Émile Benveniste, Indo-European Language and Society
Book 1: Economy
Section 1: Livestock and Wealth
1: Male and Sire 2: A Lexical Opposition in Need of Revision: sus and porcus 3: Próbaton and the Homeric Economy 4: pecu and pecunia Section 2: Giving and Taking
5: Gift and Exchange 6: Giving, Taking, and Receiving 7: Hospitality 8: Personal Loyalty Section 3: Purchase
9: Two Ways of Buying 10: Purchase and Redemption 11: An Occupation without a Name - Commerce Section 4: Economic Obligations
12: Accountancy and Valuation 13: Hiring and Leasing 14: Price and Wages 15: Credence and Belief 16: Lending, Borrowing, and Debt 17: Gratuitousness and Gratefulness Book 2: The Vocabulary of Kinship
Introduction 1: The Importance of the Concept of Paternity 2: Status of the Mother and Matrilineal Descent 3: The Principle of Exogamy and its Applications 4: The Indo-European Expression for "Marriage" 5: Kinship Resulting from Marriage 6: Formation and Suffixation of the Terms for Kinship 7: Words Derived from the Terms for Kinship Book 3: Social Status
1: Tripartition of Functions 2: The Four Divisions of Society 3: The Free Man 4: phílos 5: The Slave and the Stranger 6: Cities and Communities Book 4: Royalty and its Privileges
1: rex 2: xsay- and Iranian Kingship 3: Hellenic Kingship 4: The Authority of the King 5: Honour and Honours 6: Magic Power 7: Krátos 8: Royalty and Nobility 9: The King and his People Book 5: Law
1: themis 2: dike 3: ius and the Oath in Rome 4: *med- and the Concept of Measure 5: fas 6: The censor and auctoritas 7: The quaestor and the *prex 8: The Oath in Greece Book 6: Religion
1: The 'Sacred' 2: The Libation 3: The Sacrifice 4: The Vow 5: Prayer and Supplication 6: The Latin Vocabulary of Signs and Omens 7: Religion and Superstition
Chapter 8: Royalty and Nobility
The king in Germanic (Engl. king, Germ. König, etc.) is the one who is born, that is “well born,” “noble” (from the root *gen- ‘be born’). But the noble has another name, which is extremely instructive, e.g. Germ. edel, originally *atalo-, derived from *atta ‘foster-father’: this designation for the nobleman implies that the great Indo-European families practiced fosterage. In fact, the use in Homeric poetry of the terms átta, atalós, atitállō seems to confirm this hypothesis.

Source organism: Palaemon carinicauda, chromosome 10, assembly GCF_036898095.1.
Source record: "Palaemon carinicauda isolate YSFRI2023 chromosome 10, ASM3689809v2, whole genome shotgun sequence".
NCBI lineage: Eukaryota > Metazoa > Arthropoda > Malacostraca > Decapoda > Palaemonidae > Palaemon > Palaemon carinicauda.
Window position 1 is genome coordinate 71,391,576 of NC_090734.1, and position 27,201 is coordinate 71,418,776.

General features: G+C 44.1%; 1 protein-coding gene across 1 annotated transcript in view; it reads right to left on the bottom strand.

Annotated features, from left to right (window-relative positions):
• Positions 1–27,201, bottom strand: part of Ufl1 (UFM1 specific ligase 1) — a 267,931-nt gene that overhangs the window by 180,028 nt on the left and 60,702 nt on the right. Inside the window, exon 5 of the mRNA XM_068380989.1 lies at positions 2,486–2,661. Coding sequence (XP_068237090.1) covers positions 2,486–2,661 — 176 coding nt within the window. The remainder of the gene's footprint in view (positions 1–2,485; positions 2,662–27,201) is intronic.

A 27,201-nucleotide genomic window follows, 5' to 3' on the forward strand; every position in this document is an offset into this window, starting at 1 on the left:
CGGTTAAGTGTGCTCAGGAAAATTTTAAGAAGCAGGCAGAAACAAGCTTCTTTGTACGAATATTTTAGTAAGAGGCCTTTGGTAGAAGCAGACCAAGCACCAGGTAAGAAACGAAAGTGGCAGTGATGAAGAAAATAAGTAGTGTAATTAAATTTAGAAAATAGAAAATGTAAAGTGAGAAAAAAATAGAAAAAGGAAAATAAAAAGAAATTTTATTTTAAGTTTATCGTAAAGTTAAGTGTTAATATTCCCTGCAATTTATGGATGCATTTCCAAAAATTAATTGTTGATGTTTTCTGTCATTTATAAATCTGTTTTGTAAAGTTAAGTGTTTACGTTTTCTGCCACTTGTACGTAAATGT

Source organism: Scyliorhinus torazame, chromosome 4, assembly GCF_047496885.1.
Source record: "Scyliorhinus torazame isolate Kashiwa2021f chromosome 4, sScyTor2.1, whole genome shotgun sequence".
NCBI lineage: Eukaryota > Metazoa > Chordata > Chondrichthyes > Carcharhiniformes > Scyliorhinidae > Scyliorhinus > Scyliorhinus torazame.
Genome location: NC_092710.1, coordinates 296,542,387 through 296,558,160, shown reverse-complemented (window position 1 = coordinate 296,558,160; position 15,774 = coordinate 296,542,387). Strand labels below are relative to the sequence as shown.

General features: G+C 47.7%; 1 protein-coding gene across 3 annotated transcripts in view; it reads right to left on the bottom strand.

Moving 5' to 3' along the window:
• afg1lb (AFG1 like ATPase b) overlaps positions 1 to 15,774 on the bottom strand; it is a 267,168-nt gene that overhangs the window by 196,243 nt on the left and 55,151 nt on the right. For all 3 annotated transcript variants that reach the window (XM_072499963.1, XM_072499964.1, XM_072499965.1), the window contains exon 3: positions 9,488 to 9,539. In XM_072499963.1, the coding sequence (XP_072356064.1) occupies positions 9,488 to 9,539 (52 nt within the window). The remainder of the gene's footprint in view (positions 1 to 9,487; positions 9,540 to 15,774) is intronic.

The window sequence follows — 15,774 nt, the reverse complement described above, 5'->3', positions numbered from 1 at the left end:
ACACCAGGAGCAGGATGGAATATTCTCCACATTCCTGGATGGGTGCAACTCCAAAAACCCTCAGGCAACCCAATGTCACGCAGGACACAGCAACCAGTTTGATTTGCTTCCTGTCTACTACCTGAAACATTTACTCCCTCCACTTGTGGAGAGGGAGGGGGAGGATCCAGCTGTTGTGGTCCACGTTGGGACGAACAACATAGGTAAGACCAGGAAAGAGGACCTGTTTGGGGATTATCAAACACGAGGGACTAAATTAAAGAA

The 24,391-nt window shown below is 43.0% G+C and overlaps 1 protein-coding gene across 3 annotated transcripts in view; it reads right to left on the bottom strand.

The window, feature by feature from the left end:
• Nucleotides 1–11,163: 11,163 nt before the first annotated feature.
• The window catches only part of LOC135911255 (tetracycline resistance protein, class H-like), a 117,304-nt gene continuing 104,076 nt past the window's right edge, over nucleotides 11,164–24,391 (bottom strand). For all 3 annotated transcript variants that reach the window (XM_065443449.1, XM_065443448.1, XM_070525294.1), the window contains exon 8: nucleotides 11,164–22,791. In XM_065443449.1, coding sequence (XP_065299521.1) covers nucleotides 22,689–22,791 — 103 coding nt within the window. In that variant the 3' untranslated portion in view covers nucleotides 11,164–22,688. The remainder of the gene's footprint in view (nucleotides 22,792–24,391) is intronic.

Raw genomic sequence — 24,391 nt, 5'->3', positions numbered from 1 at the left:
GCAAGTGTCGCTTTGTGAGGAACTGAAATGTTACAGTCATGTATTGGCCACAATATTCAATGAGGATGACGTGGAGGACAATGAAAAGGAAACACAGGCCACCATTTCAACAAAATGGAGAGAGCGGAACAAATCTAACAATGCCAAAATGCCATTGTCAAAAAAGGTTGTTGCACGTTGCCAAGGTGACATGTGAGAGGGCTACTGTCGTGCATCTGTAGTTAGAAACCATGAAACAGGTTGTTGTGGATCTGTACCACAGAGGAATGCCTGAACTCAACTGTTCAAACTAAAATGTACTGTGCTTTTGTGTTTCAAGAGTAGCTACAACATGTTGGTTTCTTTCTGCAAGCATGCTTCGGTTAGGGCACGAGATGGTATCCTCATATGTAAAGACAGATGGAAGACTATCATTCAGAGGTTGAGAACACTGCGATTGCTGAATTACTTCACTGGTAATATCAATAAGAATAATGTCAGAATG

To pursue this description in the western part of the Indo-European world, we now consider the name of the “king” and the “noble” in the Germanic world.
The designation of the king, exemplified in English king, German König, etc. goes back to *kun-ing-az. This is a derivative in -ing from the root kun-, cf. Got. kuni ‘race, family’, a nominal form derived from the root *gen- ‘be born’, which belongs to the same group as Lat. gens and Greek génos. The “king” is so named in virtue of his birth as “he of the lineage,” he who represents it and is its head. In fact every time that his birth is specified it turns out to be noble. Reges ex nobilitate … sumunt, as Tacitus remarks of the Germans (Germ. VII, 1). In this conception the “king” is considered as the representative of the members of his tribe.
Quite different is the Germanic conception of the “noble,” which is expressed by the German edel, and it poses a much more difficult problem. The word appears in Old English, in Middle English, and in Old High German in forms which do not show great differences from those in use today. They all go back to an ancient *atalo-, cf. Old Norse edal, which alternates with uodal, corresponding to German Adel ‘the nobility’. This reconstructed Germanic form *atalo- has no etymological connections and appears to be quite isolated. However, there is a form which corresponds to it but has an entirely different sense: this is the Greek atalós (ἀταλός) ‘childish, infantile, puerile’. This adjective may be linked with the verb atállō (ἀτάλλω) the translation of which would be “play like a child, jump, amuse oneself.” Finally we have a reduplicated present atitállō (ἀτιτάλλω) ‘feed a child, rear it’. All this is not very precise in Greek itself; but the main point is that it is difficult to see any point of contact with the notion designated by the Germanic group. Because of this disparity of meaning, the etymological dictionaries dismiss this connection.
All the same it is worth while giving close scrutiny to the sense of the Greek words. Our research will lead to another realm of the vocabulary, but we shall still be dealing with institutions.